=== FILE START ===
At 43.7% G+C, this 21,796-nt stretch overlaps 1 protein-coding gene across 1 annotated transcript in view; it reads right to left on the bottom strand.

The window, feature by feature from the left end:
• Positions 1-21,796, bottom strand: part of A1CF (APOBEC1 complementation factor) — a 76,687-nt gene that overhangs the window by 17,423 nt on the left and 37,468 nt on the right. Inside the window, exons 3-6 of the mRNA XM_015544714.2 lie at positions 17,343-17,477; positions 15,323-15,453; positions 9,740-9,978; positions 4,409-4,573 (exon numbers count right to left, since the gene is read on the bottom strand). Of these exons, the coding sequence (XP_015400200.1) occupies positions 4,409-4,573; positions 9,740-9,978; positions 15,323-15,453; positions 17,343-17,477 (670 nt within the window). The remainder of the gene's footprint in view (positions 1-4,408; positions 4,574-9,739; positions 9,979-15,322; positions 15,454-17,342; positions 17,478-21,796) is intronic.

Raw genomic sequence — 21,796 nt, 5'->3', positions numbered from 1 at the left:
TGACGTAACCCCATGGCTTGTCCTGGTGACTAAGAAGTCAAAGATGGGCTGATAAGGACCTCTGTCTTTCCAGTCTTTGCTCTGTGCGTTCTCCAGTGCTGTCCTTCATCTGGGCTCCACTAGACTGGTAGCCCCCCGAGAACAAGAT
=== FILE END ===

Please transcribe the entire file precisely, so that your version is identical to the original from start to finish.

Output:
At 43.7% G+C, this 21,796-nt stretch overlaps 1 protein-coding gene across 1 annotated transcript in view; it reads right to left on the bottom strand.

The window, feature by feature from the left end:
• Positions 1-21,796, bottom strand: part of A1CF (APOBEC1 complementation factor) — a 76,687-nt gene that overhangs the window by 17,423 nt on the left and 37,468 nt on the right. Inside the window, exons 3-6 of the mRNA XM_015544714.2 lie at positions 17,343-17,477; positions 15,323-15,453; positions 9,740-9,978; positions 4,409-4,573 (exon numbers count right to left, since the gene is read on the bottom strand). Of these exons, the coding sequence (XP_015400200.1) occupies positions 4,409-4,573; positions 9,740-9,978; positions 15,323-15,453; positions 17,343-17,477 (670 nt within the window). The remainder of the gene's footprint in view (positions 1-4,408; positions 4,574-9,739; positions 9,979-15,322; positions 15,454-17,342; positions 17,478-21,796) is intronic.

Raw genomic sequence — 21,796 nt, 5'->3', positions numbered from 1 at the left:
TGACGTAACCCCATGGCTTGTCCTGGTGACTAAGAAGTCAAAGATGGGCTGATAAGGACCTCTGTCTTTCCAGTCTTTGCTCTGTGCGTTCTCCAGTGCTGTCCTTCATCTGGGCTCCACTAGACTGGTAGCCCCCCGAGAACAAGAT